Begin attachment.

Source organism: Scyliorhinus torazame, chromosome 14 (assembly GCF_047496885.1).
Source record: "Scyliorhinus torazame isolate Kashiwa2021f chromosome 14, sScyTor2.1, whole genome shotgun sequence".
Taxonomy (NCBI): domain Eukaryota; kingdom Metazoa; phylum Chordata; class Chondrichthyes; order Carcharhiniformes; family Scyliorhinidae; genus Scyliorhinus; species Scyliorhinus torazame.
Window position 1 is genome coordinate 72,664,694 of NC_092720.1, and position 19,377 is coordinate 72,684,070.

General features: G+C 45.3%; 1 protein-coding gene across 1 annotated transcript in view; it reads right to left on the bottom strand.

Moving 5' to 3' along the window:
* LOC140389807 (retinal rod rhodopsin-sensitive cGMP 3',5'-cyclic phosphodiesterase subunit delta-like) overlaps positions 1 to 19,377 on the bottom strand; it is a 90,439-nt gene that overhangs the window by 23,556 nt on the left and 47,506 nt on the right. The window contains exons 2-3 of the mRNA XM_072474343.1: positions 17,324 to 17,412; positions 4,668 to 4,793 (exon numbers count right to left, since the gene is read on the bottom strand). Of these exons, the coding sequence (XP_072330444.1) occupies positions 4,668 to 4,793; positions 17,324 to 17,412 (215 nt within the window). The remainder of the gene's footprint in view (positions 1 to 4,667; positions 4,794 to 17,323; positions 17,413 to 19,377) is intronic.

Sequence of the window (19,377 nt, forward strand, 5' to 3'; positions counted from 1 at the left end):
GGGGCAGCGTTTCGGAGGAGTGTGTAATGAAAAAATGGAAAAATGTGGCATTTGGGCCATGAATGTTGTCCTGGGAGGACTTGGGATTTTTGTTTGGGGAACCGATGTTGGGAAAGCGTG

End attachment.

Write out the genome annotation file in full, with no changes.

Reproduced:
Source organism: Scyliorhinus torazame, chromosome 14 (assembly GCF_047496885.1).
Source record: "Scyliorhinus torazame isolate Kashiwa2021f chromosome 14, sScyTor2.1, whole genome shotgun sequence".
Taxonomy (NCBI): domain Eukaryota; kingdom Metazoa; phylum Chordata; class Chondrichthyes; order Carcharhiniformes; family Scyliorhinidae; genus Scyliorhinus; species Scyliorhinus torazame.
Window position 1 is genome coordinate 72,664,694 of NC_092720.1, and position 19,377 is coordinate 72,684,070.

General features: G+C 45.3%; 1 protein-coding gene across 1 annotated transcript in view; it reads right to left on the bottom strand.

Moving 5' to 3' along the window:
* LOC140389807 (retinal rod rhodopsin-sensitive cGMP 3',5'-cyclic phosphodiesterase subunit delta-like) overlaps positions 1 to 19,377 on the bottom strand; it is a 90,439-nt gene that overhangs the window by 23,556 nt on the left and 47,506 nt on the right. The window contains exons 2-3 of the mRNA XM_072474343.1: positions 17,324 to 17,412; positions 4,668 to 4,793 (exon numbers count right to left, since the gene is read on the bottom strand). Of these exons, the coding sequence (XP_072330444.1) occupies positions 4,668 to 4,793; positions 17,324 to 17,412 (215 nt within the window). The remainder of the gene's footprint in view (positions 1 to 4,667; positions 4,794 to 17,323; positions 17,413 to 19,377) is intronic.

Sequence of the window (19,377 nt, forward strand, 5' to 3'; positions counted from 1 at the left end):
GGGGCAGCGTTTCGGAGGAGTGTGTAATGAAAAAATGGAAAAATGTGGCATTTGGGCCATGAATGTTGTCCTGGGAGGACTTGGGATTTTTGTTTGGGGAACCGATGTTGGGAAAGCGTG